Patients should be advised to read the Consumer Medicine Information leaflet carefully for cleaning instructions, and to clean their inhalers once a week, as follows:
Remove the mouthpiece cover.
Do not remove the canister from the plastic casing.
Wipe the inside and outside of the mouthpiece and the outside of the plastic casing with a dry cloth or tissue.
Replace the mouthpiece cover in the correct orientation.

Disposal.

The container should not be punctured, broken or burnt, even when apparently empty, as the canister contains a pressurised liquid. Apart from this, there are no special requirements for the disposal of Flutiform inhaler.

4.7 Effects on Ability to Drive and Use Machines

Flutiform inhaler is unlikely to have an effect on the ability to drive and operate machines. However, adverse effects of Flutiform include visual disturbances (such as blurred vision), dizziness, and vertigo which could affect the ability to drive or use machines (see Section 4.8 Adverse Effects (Undesirable Effects)).

4.9 Overdose

There are no data available from clinical trials on overdose with Flutiform inhaler. Information on overdose by the single active components is provided below:

Fluticasone propionate.

Symptoms.

Acute inhalation of fluticasone propionate doses in excess of those recommended may lead to temporary suppression of hypothalamic pituitary adrenocortical (HPA) axis function. HPA axis function usually recovers in a few days, as verified by plasma cortisol measurements. Treatment with the inhaled corticosteroid should be continued at the recommended dose to control asthma.
There are reports on rare cases of acute adrenal crisis. Children and adolescents < 16 years taking high doses of fluticasone propionate: (typically ≥ 1000 microgram/day) may be at particular risk. Presenting symptoms are typically vague and may include anorexia, abdominal pain, weight loss, tiredness, headache, nausea, vomiting and hypotension. Typical symptoms of an adrenal crisis are decreased level of consciousness, hypoglycaemia and/or seizures.
Following chronic use of very high doses, a degree of atrophy of the adrenal cortex and HPA axis suppression may occur. Monitoring of adrenal reserve may be necessary. Possible systemic effects include Cushing's syndrome, Cushingoid features, adrenal suppression, growth retardation in children and adolescents, decrease in bone mineral density, cataract and glaucoma (see Section 4.4 Special Warnings and Precautions for Use).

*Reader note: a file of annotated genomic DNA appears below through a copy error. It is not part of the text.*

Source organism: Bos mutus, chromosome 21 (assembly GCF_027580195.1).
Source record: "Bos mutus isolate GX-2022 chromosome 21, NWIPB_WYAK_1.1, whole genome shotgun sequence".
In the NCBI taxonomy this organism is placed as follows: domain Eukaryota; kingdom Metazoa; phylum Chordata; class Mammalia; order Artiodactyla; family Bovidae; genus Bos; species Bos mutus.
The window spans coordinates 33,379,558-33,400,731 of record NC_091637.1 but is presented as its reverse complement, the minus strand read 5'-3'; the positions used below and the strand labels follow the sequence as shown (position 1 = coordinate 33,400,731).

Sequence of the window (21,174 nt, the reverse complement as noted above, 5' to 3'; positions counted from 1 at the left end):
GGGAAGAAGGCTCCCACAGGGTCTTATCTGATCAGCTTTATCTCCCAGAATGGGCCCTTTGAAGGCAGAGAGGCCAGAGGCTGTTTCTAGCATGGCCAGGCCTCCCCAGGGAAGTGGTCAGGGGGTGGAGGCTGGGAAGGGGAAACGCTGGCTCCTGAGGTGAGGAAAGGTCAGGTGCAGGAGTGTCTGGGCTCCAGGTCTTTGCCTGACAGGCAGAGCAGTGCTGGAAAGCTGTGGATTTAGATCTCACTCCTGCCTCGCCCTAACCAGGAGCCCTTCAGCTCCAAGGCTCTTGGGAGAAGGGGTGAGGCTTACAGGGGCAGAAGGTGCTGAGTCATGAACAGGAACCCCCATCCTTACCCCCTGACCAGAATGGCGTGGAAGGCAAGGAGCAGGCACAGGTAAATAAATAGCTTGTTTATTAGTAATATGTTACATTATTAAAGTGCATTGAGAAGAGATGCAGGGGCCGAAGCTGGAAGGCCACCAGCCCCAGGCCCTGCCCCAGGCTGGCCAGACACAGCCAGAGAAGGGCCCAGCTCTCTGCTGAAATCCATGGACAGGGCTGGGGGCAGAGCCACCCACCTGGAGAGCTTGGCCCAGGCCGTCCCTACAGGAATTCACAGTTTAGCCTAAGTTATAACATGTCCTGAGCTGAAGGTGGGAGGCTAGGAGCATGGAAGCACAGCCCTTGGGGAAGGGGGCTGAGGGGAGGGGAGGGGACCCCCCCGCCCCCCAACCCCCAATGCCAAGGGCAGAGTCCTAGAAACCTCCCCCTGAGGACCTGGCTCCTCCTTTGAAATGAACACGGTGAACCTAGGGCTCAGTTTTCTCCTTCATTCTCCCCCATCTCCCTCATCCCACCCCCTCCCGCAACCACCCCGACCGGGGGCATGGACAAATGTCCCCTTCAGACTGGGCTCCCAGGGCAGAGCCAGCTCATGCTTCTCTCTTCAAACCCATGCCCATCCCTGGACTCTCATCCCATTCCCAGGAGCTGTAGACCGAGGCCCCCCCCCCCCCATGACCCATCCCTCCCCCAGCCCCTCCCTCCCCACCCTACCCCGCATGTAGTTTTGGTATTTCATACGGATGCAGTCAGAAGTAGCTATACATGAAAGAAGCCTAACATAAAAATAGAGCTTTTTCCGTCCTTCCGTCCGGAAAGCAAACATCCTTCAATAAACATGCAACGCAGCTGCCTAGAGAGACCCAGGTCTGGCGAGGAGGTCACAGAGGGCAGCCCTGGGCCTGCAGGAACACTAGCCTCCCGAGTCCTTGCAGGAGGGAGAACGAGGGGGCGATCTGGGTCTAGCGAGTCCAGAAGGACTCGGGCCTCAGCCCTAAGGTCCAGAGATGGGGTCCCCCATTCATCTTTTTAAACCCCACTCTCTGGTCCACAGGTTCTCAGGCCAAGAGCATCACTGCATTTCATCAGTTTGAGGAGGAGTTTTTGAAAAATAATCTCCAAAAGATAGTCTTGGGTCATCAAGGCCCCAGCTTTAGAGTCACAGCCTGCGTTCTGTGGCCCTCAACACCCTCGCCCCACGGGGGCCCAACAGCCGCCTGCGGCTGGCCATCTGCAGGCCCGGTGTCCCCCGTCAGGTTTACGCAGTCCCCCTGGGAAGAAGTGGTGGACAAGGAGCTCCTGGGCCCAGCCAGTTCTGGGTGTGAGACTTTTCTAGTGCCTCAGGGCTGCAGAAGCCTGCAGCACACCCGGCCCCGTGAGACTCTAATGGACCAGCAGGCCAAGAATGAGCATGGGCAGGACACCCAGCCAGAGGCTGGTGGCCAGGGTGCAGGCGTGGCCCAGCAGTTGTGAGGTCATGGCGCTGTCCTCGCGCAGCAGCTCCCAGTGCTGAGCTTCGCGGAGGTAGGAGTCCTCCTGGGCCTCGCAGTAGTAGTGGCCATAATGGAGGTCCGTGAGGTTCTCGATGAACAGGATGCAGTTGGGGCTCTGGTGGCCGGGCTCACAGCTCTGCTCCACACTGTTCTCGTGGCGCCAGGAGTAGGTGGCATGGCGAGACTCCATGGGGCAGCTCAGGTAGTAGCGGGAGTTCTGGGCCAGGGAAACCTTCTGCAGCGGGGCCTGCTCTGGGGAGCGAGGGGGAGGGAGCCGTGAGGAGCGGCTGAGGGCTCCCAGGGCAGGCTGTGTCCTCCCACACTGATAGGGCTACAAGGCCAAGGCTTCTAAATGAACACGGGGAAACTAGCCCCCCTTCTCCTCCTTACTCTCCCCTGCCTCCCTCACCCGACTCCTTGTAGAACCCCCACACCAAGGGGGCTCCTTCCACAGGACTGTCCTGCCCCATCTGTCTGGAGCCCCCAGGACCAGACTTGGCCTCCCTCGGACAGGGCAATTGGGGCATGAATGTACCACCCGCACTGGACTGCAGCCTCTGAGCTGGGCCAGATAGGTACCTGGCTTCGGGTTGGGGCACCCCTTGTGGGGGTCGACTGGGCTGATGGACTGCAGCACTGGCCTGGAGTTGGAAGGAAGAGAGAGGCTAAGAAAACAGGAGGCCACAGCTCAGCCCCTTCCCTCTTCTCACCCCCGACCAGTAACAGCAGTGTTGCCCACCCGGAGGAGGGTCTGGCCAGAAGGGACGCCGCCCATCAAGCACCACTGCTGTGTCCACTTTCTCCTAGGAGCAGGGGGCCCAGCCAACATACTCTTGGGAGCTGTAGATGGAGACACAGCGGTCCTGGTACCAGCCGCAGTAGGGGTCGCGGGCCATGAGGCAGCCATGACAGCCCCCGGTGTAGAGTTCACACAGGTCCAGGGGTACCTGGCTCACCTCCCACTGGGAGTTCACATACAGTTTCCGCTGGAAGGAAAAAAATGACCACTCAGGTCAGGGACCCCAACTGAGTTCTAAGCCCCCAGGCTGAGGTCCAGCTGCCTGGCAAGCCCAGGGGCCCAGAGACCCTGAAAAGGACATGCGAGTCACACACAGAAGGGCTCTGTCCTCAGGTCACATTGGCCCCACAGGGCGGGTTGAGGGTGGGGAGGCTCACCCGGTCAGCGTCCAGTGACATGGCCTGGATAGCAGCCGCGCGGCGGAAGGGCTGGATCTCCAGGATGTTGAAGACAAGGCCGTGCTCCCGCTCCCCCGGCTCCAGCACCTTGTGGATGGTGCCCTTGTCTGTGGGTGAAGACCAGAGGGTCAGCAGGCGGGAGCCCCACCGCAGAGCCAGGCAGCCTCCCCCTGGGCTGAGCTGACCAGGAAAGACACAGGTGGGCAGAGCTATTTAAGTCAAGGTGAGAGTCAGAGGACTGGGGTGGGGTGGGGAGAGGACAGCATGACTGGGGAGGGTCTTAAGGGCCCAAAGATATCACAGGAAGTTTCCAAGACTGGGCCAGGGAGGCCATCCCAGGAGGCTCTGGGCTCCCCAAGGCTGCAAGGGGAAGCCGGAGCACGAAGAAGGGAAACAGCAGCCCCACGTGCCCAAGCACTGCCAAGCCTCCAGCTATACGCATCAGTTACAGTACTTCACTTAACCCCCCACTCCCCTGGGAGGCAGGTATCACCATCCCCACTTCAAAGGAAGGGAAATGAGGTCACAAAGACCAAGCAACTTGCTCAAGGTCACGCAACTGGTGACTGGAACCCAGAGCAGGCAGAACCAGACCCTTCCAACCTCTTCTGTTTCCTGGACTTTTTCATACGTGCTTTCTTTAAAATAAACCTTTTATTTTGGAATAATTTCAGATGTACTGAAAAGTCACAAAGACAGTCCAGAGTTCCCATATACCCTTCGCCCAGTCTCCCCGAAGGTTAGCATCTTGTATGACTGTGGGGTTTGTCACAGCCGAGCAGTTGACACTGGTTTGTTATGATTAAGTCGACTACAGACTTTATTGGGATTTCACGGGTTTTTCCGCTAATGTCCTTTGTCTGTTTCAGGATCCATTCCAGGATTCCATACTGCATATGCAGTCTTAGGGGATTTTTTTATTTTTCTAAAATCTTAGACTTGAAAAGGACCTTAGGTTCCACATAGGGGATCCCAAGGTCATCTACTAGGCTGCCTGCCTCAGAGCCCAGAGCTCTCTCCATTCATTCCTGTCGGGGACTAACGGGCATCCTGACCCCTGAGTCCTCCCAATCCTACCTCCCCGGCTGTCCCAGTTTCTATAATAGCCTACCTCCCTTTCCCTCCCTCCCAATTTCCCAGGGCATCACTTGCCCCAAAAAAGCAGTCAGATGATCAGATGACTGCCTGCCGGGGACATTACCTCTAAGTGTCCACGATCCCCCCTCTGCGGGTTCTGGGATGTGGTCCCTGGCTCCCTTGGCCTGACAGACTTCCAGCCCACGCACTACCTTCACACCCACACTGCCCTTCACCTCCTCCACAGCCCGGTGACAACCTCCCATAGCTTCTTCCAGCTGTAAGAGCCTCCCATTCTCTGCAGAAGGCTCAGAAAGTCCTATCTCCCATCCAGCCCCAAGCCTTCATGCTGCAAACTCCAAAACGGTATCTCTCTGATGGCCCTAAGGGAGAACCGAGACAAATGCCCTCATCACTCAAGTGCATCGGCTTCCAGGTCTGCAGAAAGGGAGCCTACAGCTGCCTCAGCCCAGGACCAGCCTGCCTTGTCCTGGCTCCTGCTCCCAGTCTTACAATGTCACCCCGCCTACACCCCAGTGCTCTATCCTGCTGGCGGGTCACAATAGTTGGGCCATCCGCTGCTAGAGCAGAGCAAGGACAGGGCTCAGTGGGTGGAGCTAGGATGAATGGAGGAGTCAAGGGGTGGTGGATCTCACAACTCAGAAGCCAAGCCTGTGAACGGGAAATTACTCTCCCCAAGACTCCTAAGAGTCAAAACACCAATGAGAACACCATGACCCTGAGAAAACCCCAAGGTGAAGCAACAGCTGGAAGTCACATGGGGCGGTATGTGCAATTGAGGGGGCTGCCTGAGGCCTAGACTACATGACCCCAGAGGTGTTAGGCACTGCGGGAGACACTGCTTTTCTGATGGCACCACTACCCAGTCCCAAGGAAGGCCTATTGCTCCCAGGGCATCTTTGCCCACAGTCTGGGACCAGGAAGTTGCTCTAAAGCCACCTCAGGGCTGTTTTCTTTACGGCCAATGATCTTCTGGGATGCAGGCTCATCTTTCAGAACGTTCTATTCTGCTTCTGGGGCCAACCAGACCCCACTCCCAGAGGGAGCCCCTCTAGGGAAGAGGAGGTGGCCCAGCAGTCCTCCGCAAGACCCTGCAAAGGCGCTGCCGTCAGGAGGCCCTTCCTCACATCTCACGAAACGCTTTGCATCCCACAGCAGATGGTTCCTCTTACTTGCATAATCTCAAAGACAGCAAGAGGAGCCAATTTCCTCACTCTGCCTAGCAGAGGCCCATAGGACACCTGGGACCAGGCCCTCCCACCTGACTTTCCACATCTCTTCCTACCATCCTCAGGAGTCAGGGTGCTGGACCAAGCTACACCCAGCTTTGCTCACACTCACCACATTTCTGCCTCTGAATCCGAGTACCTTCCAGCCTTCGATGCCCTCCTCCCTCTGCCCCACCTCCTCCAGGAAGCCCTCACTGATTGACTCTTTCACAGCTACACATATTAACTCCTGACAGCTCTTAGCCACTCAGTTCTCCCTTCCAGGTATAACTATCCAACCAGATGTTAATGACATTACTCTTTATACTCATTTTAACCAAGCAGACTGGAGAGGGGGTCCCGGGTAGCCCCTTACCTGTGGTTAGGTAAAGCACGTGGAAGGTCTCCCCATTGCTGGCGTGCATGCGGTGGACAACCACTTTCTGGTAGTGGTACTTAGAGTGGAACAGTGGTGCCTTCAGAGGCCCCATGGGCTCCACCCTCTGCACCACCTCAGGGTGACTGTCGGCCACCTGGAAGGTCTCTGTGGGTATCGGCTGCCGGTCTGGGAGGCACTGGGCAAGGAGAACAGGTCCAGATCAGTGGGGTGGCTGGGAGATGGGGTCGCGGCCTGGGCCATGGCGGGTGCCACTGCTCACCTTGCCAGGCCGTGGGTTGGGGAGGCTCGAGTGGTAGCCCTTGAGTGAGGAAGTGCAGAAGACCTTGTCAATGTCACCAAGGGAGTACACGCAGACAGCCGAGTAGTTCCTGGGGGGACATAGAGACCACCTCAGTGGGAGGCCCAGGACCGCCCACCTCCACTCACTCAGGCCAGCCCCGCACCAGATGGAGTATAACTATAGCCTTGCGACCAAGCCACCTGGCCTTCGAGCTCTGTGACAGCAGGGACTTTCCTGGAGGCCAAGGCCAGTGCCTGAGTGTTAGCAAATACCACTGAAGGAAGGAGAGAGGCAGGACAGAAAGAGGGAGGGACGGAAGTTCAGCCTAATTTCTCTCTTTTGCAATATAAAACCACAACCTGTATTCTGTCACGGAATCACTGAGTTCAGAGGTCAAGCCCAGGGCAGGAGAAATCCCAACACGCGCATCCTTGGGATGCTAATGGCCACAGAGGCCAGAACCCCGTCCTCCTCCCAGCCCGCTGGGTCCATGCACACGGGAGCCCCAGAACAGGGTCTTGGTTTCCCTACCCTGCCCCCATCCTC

Treatment.

In cases of fluticasone propionate overdose the dose of Flutiform inhaler should be tapered. In the management of chronic overdose, oral or systemic corticosteroids may be required in situations of stress. All patients deemed to be chronically overdosed should be treated as if steroid dependent with a suitable maintenance dose of a systemic corticosteroid. Therapy with Flutiform inhaler may still be continued at a suitable dosage for symptom control.

Eformoterol fumarate.

Symptoms.

An overdose of eformoterol would likely lead to an exaggeration of effects that are typical for β2-agonists, in which case the following adverse experiences may occur: angina, hypertension or hypotension, palpitations, tachycardia, arrhythmia, prolonged QTc interval, headache, tremor, nervousness, muscle cramps, dry mouth, insomnia, fatigue, malaise, seizures, metabolic acidosis, hypokalaemia, hyperglycaemia, nausea and vomiting.

Treatment.

Treatment of eformoterol overdosage consists of discontinuation of the medication together with institution of appropriate symptomatic and/or supportive therapy. The judicious use of a cardioselective β-receptor blocker may be considered, bearing in mind that such medication can produce bronchospasm. There is insufficient evidence to determine if dialysis is beneficial in cases of eformoterol overdose. Cardiac monitoring is recommended in cases of overdosage.
If Flutiform inhaler therapy has to be withdrawn due to overdose of the beta-agonist component, provision of appropriate replacement steroid therapy should be considered. Additionally, hypokalaemia can occur and potassium replacement should be considered.
For information on the management of overdose, contact the Poisons Information Centre on 13 11 26 (Australia).

7 Medicine Schedule (Poisons Standard)

S4.

6 Pharmaceutical Particulars

6.1 List of Excipients

See Section 2 Qualitative and Quantitative Composition.

6.2 Incompatibilities

See Section 4.5 Interactions with Other Medicines and Other Forms of Interactions.

6.3 Shelf Life

In Australia, information on the shelf life can be found on the public summary of the Australian Register of Therapeutic Goods (ARTG). The expiry date can be found on the packaging.

6.4 Special Precautions for Storage

Store below 25°C. Do not refrigerate or freeze.
Use within 3 months of opening the foil pouch, or until the dose indicator reads '0' (whichever comes first).

6.5 Nature and Contents of Container

Aerosol can-Metered dose/Al.

6.6 Special Precautions for Disposal

In Australia, any unused medicine or waste material should be disposed of by taking to your local pharmacy.

Summary Table of Changes